Unique Experiences in Koriyama: Make a Hariko Doll, Tour a Sake Brewery, and Bake Manju

Making traditional crafts in Koriyama

If you enjoyed our recent Tohoku travel guide, you might decide to linger longer and experience more. We recommend discovering Koriyama – a city many have never heard of, yet is packed with unique experiences (and also happens to be a host town for the Netherlands for the 2020 Tokyo Olympics).

Koriyama is almost straight due north from Tokyo and is a gateway to the rest of Fukushima Prefecture. Once a village with little arable land, everything changed in the Meiji era when Dutch-driven technology and knowhow created a canal leading from Lake Inawashiro to the village. The city exploded from a population of 2,000 to its 330,000-plus residents, and became a rich cultural and technological hub. Despite this – and its convenient Shinkansen station, which is only 77 minutes from Tokyo – the city often gets passed by, both literally and figuratively. We set out to see what treasures await here, and were pleasantly surprised.

Daruma dolls in Koriyama
Daruma dolls

Life, Crafts, and All That Jazz

We arrived in Koriyama on a crisp autumn morning and were instantly whisked off to Takashiba Deko Yashiki, a collection of five craft-making houses that have been making traditional papier-mâché hariko dolls (for example Japan’s famed daruma dolls) and masks for over 300 years. We had set our sights on painting one of these papier-mâché figures, but first we were in for a show – and a lecture on life.

Hiroji Hashimoto, a very spry 72-year-old and 17th generation doll maker at Hashimoto Hiroji Mingei, makes 3,000-5,000 dolls and masks a year at his workshop together with only one or two staff members. As he explained the doll construction process, he got a little deeper. “Everything I make here is possible because people hundreds of years before me made these molds and these dolls,” he said, clearly thankful and amazed by his forefathers’ dedication to the craft. He continued, on a slight tangent: “However, it’s important to have balance in life. We as humans dirty our hearts and need to find a way to clean the soul. I can sit and work quietly making dolls for hours on end, but if I only did that, it would be no good. When I wear one of these masks I become lively … It’s a kind of release.”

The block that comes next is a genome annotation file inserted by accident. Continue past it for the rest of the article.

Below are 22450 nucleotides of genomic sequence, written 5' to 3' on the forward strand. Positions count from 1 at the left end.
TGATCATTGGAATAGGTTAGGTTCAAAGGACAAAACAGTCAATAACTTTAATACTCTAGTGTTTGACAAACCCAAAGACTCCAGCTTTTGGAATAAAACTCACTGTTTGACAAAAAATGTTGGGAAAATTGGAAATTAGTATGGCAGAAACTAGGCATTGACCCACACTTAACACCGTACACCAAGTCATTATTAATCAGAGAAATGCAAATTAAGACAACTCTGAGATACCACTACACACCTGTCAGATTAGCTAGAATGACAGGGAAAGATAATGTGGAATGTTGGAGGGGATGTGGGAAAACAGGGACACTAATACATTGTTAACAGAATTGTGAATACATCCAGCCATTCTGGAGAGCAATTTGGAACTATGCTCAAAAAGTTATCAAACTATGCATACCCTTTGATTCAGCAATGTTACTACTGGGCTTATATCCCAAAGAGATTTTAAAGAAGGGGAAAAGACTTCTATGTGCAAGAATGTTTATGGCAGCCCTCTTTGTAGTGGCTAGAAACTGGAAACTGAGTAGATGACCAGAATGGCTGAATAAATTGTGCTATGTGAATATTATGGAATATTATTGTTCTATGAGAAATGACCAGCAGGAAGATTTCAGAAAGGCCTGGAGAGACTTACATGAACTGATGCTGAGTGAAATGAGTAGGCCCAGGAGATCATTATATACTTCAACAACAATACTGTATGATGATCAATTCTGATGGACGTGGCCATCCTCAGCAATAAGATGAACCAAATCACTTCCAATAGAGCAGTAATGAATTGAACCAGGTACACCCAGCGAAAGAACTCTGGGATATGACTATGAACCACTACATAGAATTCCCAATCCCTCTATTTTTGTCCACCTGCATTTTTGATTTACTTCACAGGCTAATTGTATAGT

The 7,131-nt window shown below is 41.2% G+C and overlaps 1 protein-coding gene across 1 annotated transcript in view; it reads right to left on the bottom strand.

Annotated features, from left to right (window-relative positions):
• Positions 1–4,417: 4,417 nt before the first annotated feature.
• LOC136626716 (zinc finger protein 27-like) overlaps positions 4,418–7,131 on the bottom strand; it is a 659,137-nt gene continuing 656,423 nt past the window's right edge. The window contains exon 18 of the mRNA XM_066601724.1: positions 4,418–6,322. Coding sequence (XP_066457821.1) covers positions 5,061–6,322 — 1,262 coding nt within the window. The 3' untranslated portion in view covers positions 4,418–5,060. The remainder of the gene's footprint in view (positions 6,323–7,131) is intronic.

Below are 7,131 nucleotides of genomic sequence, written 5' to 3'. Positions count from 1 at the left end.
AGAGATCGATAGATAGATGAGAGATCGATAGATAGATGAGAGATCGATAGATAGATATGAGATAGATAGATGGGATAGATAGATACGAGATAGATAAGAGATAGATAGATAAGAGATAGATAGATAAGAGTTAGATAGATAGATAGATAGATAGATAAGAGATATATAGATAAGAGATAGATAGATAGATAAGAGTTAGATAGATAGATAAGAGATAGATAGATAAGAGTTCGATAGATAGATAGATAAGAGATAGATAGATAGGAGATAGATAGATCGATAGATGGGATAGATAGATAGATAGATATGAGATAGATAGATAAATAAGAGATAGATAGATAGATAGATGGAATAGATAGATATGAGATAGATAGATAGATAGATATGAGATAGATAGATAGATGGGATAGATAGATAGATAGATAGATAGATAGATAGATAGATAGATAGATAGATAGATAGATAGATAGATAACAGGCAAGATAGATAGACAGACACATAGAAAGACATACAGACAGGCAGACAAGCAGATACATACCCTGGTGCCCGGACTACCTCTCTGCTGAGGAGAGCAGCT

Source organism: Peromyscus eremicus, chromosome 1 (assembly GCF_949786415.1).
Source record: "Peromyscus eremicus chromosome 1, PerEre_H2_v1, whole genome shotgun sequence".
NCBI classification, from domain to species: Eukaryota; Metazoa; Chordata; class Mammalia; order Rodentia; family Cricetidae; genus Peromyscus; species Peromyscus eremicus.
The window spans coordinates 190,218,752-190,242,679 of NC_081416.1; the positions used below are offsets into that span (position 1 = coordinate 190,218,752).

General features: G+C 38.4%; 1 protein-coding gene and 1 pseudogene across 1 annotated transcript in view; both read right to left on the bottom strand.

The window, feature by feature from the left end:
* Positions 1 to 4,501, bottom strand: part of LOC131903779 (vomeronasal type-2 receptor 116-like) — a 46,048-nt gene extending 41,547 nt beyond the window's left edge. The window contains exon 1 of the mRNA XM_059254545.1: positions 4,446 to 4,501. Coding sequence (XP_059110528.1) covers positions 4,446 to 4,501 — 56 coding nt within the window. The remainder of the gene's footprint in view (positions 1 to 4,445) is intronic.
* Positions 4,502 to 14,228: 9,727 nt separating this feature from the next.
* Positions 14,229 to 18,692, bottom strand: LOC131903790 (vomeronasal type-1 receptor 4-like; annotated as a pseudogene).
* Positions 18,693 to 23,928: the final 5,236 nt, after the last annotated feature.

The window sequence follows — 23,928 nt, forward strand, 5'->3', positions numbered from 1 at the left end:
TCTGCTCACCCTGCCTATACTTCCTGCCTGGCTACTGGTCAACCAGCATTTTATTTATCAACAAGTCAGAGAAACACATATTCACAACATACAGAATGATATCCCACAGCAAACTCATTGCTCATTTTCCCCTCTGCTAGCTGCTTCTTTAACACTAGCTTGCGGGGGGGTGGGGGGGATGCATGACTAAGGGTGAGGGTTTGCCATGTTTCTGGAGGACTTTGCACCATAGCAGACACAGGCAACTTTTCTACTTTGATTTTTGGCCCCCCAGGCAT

Hiroji Hashimoto

Not quite sure what he meant but listening eagerly to his advice, we watched as he put on his mask and transformed into a completely different person. He performed several different styles of the traditional Hyottoko dance for us, seamlessly switching between the soft fluid movements of a gracious woman to a rambunctious stomping and jumping demon, then back to a happy old man. Hashimoto credits the power of the mask for his amazing dances: “I lose myself in the dance and become another person.”

Whether it was the power of the mask or Hashimoto’s life philosophy, it was hard to tell. But it didn’t matter – we were enthralled.

Eventually we did what we came for, painting poor imitations of an artist’s craft – we don’t think we’ll be hired anytime soon, but we did have fun, and the opportunity to have uninterrupted focus on a new task was invigorating.

Painting a hariko doll
Painting our hariko doll